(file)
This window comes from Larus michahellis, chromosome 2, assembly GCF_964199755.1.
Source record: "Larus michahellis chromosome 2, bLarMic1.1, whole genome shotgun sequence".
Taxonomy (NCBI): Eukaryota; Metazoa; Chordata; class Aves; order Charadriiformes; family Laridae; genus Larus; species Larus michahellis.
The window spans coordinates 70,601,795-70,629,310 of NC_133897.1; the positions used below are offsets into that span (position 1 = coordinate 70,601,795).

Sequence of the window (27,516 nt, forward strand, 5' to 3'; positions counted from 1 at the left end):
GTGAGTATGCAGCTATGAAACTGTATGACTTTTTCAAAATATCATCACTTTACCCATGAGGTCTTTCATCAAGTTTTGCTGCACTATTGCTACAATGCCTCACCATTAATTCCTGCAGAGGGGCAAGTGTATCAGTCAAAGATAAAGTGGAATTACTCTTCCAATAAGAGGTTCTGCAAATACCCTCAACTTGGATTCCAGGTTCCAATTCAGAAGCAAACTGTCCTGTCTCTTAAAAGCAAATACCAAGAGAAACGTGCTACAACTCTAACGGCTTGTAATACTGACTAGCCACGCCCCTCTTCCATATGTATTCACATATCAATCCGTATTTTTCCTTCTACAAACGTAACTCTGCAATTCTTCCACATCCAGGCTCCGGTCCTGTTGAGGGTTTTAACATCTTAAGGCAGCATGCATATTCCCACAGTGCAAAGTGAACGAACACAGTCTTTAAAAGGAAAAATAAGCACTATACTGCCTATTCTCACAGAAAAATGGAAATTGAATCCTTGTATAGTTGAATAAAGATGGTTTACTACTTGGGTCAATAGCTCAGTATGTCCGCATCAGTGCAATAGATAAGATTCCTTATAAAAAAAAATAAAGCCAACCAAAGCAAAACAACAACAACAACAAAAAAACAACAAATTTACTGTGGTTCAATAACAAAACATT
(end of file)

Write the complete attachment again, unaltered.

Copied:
This window comes from Larus michahellis, chromosome 2, assembly GCF_964199755.1.
Source record: "Larus michahellis chromosome 2, bLarMic1.1, whole genome shotgun sequence".
Taxonomy (NCBI): Eukaryota; Metazoa; Chordata; class Aves; order Charadriiformes; family Laridae; genus Larus; species Larus michahellis.
The window spans coordinates 70,601,795-70,629,310 of NC_133897.1; the positions used below are offsets into that span (position 1 = coordinate 70,601,795).

Sequence of the window (27,516 nt, forward strand, 5' to 3'; positions counted from 1 at the left end):
GTGAGTATGCAGCTATGAAACTGTATGACTTTTTCAAAATATCATCACTTTACCCATGAGGTCTTTCATCAAGTTTTGCTGCACTATTGCTACAATGCCTCACCATTAATTCCTGCAGAGGGGCAAGTGTATCAGTCAAAGATAAAGTGGAATTACTCTTCCAATAAGAGGTTCTGCAAATACCCTCAACTTGGATTCCAGGTTCCAATTCAGAAGCAAACTGTCCTGTCTCTTAAAAGCAAATACCAAGAGAAACGTGCTACAACTCTAACGGCTTGTAATACTGACTAGCCACGCCCCTCTTCCATATGTATTCACATATCAATCCGTATTTTTCCTTCTACAAACGTAACTCTGCAATTCTTCCACATCCAGGCTCCGGTCCTGTTGAGGGTTTTAACATCTTAAGGCAGCATGCATATTCCCACAGTGCAAAGTGAACGAACACAGTCTTTAAAAGGAAAAATAAGCACTATACTGCCTATTCTCACAGAAAAATGGAAATTGAATCCTTGTATAGTTGAATAAAGATGGTTTACTACTTGGGTCAATAGCTCAGTATGTCCGCATCAGTGCAATAGATAAGATTCCTTATAAAAAAAAATAAAGCCAACCAAAGCAAAACAACAACAACAACAAAAAAACAACAAATTTACTGTGGTTCAATAACAAAACATT